I gave a talk last week on MMLSpark, Microsoft's latest innovation to scale and operationalise Data Science. Two posts ago you heard about Machine Learning Modelling and Experimentation which couples fantastically with MMLSpark through a client called Workbench which contains a myriad of features that I described.
In today's short post I will talk a little about the talk and demos I gave last week. MMLSpark is a fantastic library which is built with the idea of fitting into Spark's MLPipelines framework. The library is built on top of toolkit called CNTK which comes out of Microsoft Research and provides some wonderful Deep Learning capabilities including feed-forward DNNs, CNNs, RNNs and LSTMs. The last couple of weeks I've had the chance to break the back of MMLSpark and I am incredibly impressed. I shared the stage with Dash from a company called Qubole, who gave a great talk on Intel's BigDL. The first thing about this framework which struck me was that it was it too configurable and didn't wrap up the nice abstractions that MMLSpark gave me.
For example, MMLSpark has OpenCV bindings which allow you to build image manipulation into a stage of the MLPipeline. The BigDL equivalent took two screenloads of code just to produce a bunch of numbers from the images that the algorithms could understand. Clearly Microsoft has thought through the development of this library with tightly controlled well-structured classes each of which use the composability of Spark's MLPipelines.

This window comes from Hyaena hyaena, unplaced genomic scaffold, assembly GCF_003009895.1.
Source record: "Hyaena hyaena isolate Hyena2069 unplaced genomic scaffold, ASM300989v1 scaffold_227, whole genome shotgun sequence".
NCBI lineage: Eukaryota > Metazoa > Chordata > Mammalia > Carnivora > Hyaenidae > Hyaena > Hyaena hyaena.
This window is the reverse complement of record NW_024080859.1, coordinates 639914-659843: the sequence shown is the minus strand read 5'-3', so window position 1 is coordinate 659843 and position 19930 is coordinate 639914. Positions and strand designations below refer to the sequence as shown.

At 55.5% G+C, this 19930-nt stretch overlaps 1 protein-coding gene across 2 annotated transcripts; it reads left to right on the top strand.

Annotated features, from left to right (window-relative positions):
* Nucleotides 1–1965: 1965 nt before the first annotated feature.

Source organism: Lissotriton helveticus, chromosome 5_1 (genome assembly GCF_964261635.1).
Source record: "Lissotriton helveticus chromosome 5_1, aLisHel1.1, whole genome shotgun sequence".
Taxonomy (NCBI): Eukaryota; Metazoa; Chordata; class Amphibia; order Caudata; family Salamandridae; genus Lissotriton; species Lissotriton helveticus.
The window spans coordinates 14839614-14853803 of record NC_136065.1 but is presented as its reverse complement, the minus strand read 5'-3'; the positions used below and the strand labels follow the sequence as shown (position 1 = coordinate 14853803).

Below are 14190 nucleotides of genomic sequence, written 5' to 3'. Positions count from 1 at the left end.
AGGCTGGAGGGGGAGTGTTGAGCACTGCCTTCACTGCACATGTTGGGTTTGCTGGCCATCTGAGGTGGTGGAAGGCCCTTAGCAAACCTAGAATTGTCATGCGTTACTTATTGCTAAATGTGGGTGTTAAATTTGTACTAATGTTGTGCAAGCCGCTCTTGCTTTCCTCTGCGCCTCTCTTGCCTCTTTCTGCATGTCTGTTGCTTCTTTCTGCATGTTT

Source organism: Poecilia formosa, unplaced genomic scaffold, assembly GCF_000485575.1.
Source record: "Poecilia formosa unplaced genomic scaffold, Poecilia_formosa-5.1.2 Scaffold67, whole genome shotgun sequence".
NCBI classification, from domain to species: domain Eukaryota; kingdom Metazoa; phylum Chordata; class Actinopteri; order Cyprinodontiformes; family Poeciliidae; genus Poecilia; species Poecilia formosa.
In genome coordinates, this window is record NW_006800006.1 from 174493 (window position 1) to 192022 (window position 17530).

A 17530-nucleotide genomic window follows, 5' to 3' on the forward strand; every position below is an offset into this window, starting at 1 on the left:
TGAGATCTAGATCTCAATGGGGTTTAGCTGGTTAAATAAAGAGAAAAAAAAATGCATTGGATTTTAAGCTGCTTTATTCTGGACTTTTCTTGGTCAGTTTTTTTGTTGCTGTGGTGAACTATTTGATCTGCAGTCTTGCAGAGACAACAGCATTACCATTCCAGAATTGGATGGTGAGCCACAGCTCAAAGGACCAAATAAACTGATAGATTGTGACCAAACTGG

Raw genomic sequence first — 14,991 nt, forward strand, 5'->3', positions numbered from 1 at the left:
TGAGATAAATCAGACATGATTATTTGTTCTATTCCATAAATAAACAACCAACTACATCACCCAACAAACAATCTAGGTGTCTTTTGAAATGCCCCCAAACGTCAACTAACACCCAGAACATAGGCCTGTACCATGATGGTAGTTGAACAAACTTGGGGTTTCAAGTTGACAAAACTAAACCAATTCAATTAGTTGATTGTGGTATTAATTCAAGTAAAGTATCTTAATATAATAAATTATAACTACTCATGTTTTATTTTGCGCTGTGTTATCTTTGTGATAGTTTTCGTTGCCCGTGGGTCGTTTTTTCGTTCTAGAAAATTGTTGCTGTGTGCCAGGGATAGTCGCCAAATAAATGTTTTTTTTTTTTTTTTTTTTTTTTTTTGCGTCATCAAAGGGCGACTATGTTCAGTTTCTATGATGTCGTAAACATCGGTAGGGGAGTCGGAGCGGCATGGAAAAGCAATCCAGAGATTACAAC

The last two weeks allowed me to catch up on some great concepts. I'll replay some of them here based on a sample I created and tweaked in the Microsoft samples gallery for image recognition using MMLSpark.
1. Transfer Learning: This is a great way to take a pre-trained neural network and apply it to a new neural network. For example if I have a set of images I can painstakingly train a model over and over again to recognise some basic things about the image or I can use the concept of "hidden layers" in the network to convey the information through a set of weights and transfer what we learned from the previous network to the new one. I tried this in a few lines of code using MMLSpark with the airplanes vs automobiles image bank using a pre-trained Microsoft model called "ConvNet". The code simply loads in the model and transfers them to all layers except "l8". When the model is trained, l8, which is the final layer is trained with the new model's weights.
As you would expect the sheer volume of data in the Microsoft model allows this new model to both quickstart and inherit the raw the scale of the learning from the transfer learning procedure.
2. Ensembling: I read about this and did some research but loved the idea of an optimisation on image recognition. For the Snow Leopard example there were many camera shots of Snow Leopards and in some instances images could be grouped together and if some bore bad results the other images in the group could average this out and change the output of the model through a simple statistical procedure. This is especially relevant when you have a many images in a close time sequence. The model will treat them independently unless you use ensembling.
3. Augmentation: I tried this recently with my own example of kittens (inspired by @andyelastacloud) to see whether I could boost the performance of my simple cat recognition model and it worked! This is simply about flipping the photo around and doubling the number of images so that sideways cats could be learned better!
4. GPU offload: You can offload all work to a GPU node(s) in the cluster which significantly speed up training time.
Try out this library and have some fun with images, it makes it easy. What a great abstraction!